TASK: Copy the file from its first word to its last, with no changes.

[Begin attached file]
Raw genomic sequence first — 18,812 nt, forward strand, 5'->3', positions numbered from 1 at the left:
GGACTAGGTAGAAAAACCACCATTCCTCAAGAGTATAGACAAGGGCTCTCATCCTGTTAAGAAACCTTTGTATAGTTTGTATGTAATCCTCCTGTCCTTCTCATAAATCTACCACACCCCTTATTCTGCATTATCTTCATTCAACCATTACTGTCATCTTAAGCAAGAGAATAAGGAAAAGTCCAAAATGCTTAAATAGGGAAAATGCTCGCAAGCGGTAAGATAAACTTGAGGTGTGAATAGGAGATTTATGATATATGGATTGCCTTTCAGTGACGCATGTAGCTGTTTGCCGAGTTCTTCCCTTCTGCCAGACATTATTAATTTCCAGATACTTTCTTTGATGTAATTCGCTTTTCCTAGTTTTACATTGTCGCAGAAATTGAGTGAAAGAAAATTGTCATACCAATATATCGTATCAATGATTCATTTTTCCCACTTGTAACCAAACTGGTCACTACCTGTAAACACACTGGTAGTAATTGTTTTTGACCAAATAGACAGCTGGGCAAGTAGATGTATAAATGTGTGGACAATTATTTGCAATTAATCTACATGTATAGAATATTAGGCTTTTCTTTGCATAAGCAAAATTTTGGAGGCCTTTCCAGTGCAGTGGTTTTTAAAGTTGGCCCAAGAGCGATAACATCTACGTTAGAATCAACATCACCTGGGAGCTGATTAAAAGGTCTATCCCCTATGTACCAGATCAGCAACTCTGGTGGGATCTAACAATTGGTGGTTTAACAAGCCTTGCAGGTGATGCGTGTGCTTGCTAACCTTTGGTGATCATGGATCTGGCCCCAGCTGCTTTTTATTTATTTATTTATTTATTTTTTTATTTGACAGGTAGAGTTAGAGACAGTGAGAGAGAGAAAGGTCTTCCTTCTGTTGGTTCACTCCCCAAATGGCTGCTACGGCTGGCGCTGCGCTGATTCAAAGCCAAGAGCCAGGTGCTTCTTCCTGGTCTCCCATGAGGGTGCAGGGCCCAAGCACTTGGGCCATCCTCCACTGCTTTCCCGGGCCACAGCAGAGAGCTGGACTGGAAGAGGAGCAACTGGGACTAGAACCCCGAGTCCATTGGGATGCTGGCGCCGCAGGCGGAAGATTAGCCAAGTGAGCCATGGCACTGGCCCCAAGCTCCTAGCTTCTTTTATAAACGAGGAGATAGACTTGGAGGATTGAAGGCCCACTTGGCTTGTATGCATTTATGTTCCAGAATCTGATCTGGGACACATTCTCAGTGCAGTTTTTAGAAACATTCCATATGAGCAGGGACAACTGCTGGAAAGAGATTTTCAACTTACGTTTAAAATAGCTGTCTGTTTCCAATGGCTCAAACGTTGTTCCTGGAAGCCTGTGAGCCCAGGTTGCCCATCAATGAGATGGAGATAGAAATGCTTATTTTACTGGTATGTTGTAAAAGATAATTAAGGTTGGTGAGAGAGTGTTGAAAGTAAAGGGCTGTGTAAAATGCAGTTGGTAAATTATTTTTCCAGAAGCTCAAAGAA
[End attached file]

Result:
Raw genomic sequence first — 18,812 nt, forward strand, 5'->3', positions numbered from 1 at the left:
GGACTAGGTAGAAAAACCACCATTCCTCAAGAGTATAGACAAGGGCTCTCATCCTGTTAAGAAACCTTTGTATAGTTTGTATGTAATCCTCCTGTCCTTCTCATAAATCTACCACACCCCTTATTCTGCATTATCTTCATTCAACCATTACTGTCATCTTAAGCAAGAGAATAAGGAAAAGTCCAAAATGCTTAAATAGGGAAAATGCTCGCAAGCGGTAAGATAAACTTGAGGTGTGAATAGGAGATTTATGATATATGGATTGCCTTTCAGTGACGCATGTAGCTGTTTGCCGAGTTCTTCCCTTCTGCCAGACATTATTAATTTCCAGATACTTTCTTTGATGTAATTCGCTTTTCCTAGTTTTACATTGTCGCAGAAATTGAGTGAAAGAAAATTGTCATACCAATATATCGTATCAATGATTCATTTTTCCCACTTGTAACCAAACTGGTCACTACCTGTAAACACACTGGTAGTAATTGTTTTTGACCAAATAGACAGCTGGGCAAGTAGATGTATAAATGTGTGGACAATTATTTGCAATTAATCTACATGTATAGAATATTAGGCTTTTCTTTGCATAAGCAAAATTTTGGAGGCCTTTCCAGTGCAGTGGTTTTTAAAGTTGGCCCAAGAGCGATAACATCTACGTTAGAATCAACATCACCTGGGAGCTGATTAAAAGGTCTATCCCCTATGTACCAGATCAGCAACTCTGGTGGGATCTAACAATTGGTGGTTTAACAAGCCTTGCAGGTGATGCGTGTGCTTGCTAACCTTTGGTGATCATGGATCTGGCCCCAGCTGCTTTTTATTTATTTATTTATTTATTTTTTTATTTGACAGGTAGAGTTAGAGACAGTGAGAGAGAGAAAGGTCTTCCTTCTGTTGGTTCACTCCCCAAATGGCTGCTACGGCTGGCGCTGCGCTGATTCAAAGCCAAGAGCCAGGTGCTTCTTCCTGGTCTCCCATGAGGGTGCAGGGCCCAAGCACTTGGGCCATCCTCCACTGCTTTCCCGGGCCACAGCAGAGAGCTGGACTGGAAGAGGAGCAACTGGGACTAGAACCCCGAGTCCATTGGGATGCTGGCGCCGCAGGCGGAAGATTAGCCAAGTGAGCCATGGCACTGGCCCCAAGCTCCTAGCTTCTTTTATAAACGAGGAGATAGACTTGGAGGATTGAAGGCCCACTTGGCTTGTATGCATTTATGTTCCAGAATCTGATCTGGGACACATTCTCAGTGCAGTTTTTAGAAACATTCCATATGAGCAGGGACAACTGCTGGAAAGAGATTTTCAACTTACGTTTAAAATAGCTGTCTGTTTCCAATGGCTCAAACGTTGTTCCTGGAAGCCTGTGAGCCCAGGTTGCCCATCAATGAGATGGAGATAGAAATGCTTATTTTACTGGTATGTTGTAAAAGATAATTAAGGTTGGTGAGAGAGTGTTGAAAGTAAAGGGCTGTGTAAAATGCAGTTGGTAAATTATTTTTCCAGAAGCTCAAAGAA